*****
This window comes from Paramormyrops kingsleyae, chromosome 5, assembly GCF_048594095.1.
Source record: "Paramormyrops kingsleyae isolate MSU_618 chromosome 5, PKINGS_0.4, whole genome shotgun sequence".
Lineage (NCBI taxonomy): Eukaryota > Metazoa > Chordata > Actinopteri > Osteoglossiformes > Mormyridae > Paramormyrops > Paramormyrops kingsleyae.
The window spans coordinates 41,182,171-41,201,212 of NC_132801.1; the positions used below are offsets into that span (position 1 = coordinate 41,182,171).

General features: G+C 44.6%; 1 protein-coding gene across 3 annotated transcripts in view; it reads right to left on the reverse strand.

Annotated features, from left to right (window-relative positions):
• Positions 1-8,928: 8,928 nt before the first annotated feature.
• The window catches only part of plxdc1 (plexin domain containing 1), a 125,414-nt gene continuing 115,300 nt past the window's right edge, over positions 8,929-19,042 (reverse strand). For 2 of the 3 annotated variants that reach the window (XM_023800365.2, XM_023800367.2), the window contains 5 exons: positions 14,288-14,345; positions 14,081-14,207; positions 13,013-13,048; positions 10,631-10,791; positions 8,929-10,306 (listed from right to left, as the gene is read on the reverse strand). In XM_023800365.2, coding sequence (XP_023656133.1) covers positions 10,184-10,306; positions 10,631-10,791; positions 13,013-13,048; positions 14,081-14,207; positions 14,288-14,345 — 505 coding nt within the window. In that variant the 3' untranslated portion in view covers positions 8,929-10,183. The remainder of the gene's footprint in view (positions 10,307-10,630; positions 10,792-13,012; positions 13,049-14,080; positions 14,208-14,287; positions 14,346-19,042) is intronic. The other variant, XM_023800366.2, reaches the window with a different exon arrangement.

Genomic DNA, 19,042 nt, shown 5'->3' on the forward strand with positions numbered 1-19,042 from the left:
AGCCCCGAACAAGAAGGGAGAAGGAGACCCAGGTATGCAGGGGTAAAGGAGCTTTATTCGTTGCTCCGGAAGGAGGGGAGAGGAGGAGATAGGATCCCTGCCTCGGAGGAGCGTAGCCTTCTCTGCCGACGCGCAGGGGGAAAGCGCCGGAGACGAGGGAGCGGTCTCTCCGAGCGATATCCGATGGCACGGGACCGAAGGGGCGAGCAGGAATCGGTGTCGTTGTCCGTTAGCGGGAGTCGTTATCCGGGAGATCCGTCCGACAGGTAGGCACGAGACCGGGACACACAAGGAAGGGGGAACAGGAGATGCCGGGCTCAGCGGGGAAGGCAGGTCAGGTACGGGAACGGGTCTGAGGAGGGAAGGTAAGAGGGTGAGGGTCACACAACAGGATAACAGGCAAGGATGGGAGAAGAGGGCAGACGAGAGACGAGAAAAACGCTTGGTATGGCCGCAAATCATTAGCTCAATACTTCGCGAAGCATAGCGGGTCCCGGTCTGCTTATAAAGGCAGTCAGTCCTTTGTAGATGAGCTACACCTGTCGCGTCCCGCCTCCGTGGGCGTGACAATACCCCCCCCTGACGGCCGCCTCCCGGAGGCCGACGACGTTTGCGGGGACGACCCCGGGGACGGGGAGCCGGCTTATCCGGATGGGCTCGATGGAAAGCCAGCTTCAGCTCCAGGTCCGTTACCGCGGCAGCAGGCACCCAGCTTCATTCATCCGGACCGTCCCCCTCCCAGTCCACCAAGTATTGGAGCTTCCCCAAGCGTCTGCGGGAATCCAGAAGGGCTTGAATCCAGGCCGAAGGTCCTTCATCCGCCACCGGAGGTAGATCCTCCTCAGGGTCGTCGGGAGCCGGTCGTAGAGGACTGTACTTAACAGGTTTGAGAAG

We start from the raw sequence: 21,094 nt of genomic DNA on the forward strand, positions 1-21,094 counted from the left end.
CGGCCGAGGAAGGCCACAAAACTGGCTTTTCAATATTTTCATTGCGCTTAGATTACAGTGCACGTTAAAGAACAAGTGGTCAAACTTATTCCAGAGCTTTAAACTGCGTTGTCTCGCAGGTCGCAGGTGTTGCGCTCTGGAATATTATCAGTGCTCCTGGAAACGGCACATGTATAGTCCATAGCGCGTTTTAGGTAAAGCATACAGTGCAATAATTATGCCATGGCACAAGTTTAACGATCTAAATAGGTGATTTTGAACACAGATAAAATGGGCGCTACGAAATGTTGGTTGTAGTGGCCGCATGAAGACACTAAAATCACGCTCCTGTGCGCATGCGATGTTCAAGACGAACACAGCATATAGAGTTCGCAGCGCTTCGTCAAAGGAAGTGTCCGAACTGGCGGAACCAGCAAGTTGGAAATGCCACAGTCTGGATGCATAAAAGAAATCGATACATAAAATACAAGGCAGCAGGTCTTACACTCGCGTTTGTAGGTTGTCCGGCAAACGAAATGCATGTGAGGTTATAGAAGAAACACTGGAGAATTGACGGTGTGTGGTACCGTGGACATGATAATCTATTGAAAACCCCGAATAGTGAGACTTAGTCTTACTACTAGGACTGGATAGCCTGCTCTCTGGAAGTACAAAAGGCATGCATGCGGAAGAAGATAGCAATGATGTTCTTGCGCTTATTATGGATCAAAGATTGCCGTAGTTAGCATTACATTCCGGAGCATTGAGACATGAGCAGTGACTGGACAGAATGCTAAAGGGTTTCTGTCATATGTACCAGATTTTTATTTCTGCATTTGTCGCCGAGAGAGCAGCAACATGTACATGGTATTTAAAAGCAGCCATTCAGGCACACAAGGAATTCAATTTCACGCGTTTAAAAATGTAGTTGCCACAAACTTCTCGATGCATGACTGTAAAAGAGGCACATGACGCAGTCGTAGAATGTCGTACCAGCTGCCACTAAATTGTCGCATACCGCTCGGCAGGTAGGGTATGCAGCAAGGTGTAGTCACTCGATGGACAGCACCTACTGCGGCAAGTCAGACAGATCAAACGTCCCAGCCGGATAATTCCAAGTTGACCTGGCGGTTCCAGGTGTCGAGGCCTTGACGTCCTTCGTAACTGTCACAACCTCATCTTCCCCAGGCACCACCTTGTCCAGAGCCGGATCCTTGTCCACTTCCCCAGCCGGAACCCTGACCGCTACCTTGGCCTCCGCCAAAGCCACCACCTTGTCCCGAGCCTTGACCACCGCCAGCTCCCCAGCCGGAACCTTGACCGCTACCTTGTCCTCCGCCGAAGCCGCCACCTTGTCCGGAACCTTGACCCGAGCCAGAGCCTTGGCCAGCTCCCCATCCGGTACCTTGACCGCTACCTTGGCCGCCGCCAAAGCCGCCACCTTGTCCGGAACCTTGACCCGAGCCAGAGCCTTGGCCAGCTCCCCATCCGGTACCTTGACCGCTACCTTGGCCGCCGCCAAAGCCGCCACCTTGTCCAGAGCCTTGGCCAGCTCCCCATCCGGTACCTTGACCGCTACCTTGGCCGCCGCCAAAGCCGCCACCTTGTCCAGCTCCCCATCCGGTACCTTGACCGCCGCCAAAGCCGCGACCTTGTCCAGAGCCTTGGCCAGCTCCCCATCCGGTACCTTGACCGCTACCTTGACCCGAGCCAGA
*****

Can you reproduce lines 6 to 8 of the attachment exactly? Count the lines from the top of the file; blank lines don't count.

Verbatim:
Annotated features, from left to right (window-relative positions):
• Positions 1-8,928: 8,928 nt before the first annotated feature.
• The window catches only part of plxdc1 (plexin domain containing 1), a 125,414-nt gene continuing 115,300 nt past the window's right edge, over positions 8,929-19,042 (reverse strand). For 2 of the 3 annotated variants that reach the window (XM_023800365.2, XM_023800367.2), the window contains 5 exons: positions 14,288-14,345; positions 14,081-14,207; positions 13,013-13,048; positions 10,631-10,791; positions 8,929-10,306 (listed from right to left, as the gene is read on the reverse strand). In XM_023800365.2, coding sequence (XP_023656133.1) covers positions 10,184-10,306; positions 10,631-10,791; positions 13,013-13,048; positions 14,081-14,207; positions 14,288-14,345 — 505 coding nt within the window. In that variant the 3' untranslated portion in view covers positions 8,929-10,183. The remainder of the gene's footprint in view (positions 10,307-10,630; positions 10,792-13,012; positions 13,049-14,080; positions 14,208-14,287; positions 14,346-19,042) is intronic. The other variant, XM_023800366.2, reaches the window with a different exon arrangement.